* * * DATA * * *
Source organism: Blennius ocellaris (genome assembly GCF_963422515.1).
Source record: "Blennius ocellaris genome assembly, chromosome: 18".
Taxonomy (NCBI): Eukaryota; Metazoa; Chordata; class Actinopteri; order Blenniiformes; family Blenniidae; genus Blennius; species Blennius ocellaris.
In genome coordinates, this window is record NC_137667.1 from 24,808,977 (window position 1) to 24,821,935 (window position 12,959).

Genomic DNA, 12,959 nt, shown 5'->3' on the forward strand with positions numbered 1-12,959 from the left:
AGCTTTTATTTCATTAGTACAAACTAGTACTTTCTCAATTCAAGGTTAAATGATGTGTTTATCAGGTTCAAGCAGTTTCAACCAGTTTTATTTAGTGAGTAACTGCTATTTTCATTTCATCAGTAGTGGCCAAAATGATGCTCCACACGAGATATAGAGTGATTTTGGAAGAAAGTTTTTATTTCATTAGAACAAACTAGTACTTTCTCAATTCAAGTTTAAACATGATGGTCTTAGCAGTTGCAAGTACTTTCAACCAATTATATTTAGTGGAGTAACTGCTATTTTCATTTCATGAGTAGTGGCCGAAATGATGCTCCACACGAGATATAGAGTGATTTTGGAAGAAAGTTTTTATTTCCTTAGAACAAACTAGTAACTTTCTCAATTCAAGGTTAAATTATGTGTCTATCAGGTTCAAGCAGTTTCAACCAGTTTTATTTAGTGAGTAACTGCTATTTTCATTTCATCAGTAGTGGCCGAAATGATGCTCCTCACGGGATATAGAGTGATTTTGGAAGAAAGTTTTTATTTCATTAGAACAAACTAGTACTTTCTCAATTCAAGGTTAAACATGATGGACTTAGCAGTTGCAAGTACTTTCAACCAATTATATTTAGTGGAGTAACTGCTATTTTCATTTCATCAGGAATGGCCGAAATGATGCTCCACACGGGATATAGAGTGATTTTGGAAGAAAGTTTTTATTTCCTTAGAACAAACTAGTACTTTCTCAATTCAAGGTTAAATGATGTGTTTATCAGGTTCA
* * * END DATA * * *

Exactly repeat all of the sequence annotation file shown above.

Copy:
Source organism: Blennius ocellaris (genome assembly GCF_963422515.1).
Source record: "Blennius ocellaris genome assembly, chromosome: 18".
Taxonomy (NCBI): Eukaryota; Metazoa; Chordata; class Actinopteri; order Blenniiformes; family Blenniidae; genus Blennius; species Blennius ocellaris.
In genome coordinates, this window is record NC_137667.1 from 24,808,977 (window position 1) to 24,821,935 (window position 12,959).

Genomic DNA, 12,959 nt, shown 5'->3' on the forward strand with positions numbered 1-12,959 from the left:
AGCTTTTATTTCATTAGTACAAACTAGTACTTTCTCAATTCAAGGTTAAATGATGTGTTTATCAGGTTCAAGCAGTTTCAACCAGTTTTATTTAGTGAGTAACTGCTATTTTCATTTCATCAGTAGTGGCCAAAATGATGCTCCACACGAGATATAGAGTGATTTTGGAAGAAAGTTTTTATTTCATTAGAACAAACTAGTACTTTCTCAATTCAAGTTTAAACATGATGGTCTTAGCAGTTGCAAGTACTTTCAACCAATTATATTTAGTGGAGTAACTGCTATTTTCATTTCATGAGTAGTGGCCGAAATGATGCTCCACACGAGATATAGAGTGATTTTGGAAGAAAGTTTTTATTTCCTTAGAACAAACTAGTAACTTTCTCAATTCAAGGTTAAATTATGTGTCTATCAGGTTCAAGCAGTTTCAACCAGTTTTATTTAGTGAGTAACTGCTATTTTCATTTCATCAGTAGTGGCCGAAATGATGCTCCTCACGGGATATAGAGTGATTTTGGAAGAAAGTTTTTATTTCATTAGAACAAACTAGTACTTTCTCAATTCAAGGTTAAACATGATGGACTTAGCAGTTGCAAGTACTTTCAACCAATTATATTTAGTGGAGTAACTGCTATTTTCATTTCATCAGGAATGGCCGAAATGATGCTCCACACGGGATATAGAGTGATTTTGGAAGAAAGTTTTTATTTCCTTAGAACAAACTAGTACTTTCTCAATTCAAGGTTAAATGATGTGTTTATCAGGTTCA